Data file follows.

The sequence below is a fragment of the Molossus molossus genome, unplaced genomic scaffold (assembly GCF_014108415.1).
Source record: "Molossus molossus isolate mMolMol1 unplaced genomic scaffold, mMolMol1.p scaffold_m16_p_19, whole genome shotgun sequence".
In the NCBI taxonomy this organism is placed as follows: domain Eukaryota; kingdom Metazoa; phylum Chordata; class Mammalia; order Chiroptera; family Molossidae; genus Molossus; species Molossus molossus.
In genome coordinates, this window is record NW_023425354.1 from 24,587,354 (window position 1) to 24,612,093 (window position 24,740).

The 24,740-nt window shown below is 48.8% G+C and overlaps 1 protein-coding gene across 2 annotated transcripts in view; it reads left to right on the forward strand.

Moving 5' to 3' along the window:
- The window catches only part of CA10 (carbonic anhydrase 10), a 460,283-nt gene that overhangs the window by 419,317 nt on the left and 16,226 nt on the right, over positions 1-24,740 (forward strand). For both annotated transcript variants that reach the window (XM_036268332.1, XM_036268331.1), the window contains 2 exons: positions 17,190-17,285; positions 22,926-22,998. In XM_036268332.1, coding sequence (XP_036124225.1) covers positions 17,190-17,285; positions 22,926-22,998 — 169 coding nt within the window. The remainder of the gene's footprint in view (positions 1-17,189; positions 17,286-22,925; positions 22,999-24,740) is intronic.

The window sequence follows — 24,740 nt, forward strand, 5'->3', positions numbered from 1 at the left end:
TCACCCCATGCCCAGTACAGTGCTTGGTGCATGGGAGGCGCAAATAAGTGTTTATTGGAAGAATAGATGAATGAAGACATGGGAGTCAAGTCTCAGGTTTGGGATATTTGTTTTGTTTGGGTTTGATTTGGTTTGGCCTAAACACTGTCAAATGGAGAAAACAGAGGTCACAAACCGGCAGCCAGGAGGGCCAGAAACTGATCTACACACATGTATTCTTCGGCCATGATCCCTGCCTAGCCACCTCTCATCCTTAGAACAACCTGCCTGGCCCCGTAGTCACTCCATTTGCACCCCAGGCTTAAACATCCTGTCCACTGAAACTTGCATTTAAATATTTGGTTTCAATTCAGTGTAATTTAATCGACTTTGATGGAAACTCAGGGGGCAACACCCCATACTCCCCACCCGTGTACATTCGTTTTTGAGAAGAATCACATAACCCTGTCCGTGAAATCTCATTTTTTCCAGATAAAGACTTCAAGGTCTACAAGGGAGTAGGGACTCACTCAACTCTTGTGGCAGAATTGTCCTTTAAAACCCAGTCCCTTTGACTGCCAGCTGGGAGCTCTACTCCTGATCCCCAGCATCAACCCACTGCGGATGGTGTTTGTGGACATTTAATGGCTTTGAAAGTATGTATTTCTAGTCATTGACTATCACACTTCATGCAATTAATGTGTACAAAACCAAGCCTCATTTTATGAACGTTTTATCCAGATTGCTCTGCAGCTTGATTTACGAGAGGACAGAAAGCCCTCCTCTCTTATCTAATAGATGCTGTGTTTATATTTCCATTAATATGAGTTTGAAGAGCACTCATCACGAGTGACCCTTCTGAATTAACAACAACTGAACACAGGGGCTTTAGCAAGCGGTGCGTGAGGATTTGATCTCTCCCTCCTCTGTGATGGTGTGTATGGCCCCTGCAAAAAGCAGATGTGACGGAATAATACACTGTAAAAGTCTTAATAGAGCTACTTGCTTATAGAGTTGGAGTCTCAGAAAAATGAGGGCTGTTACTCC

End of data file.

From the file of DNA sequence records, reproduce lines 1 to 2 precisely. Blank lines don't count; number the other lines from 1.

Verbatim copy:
The sequence below is a fragment of the Molossus molossus genome, unplaced genomic scaffold (assembly GCF_014108415.1).
Source record: "Molossus molossus isolate mMolMol1 unplaced genomic scaffold, mMolMol1.p scaffold_m16_p_19, whole genome shotgun sequence".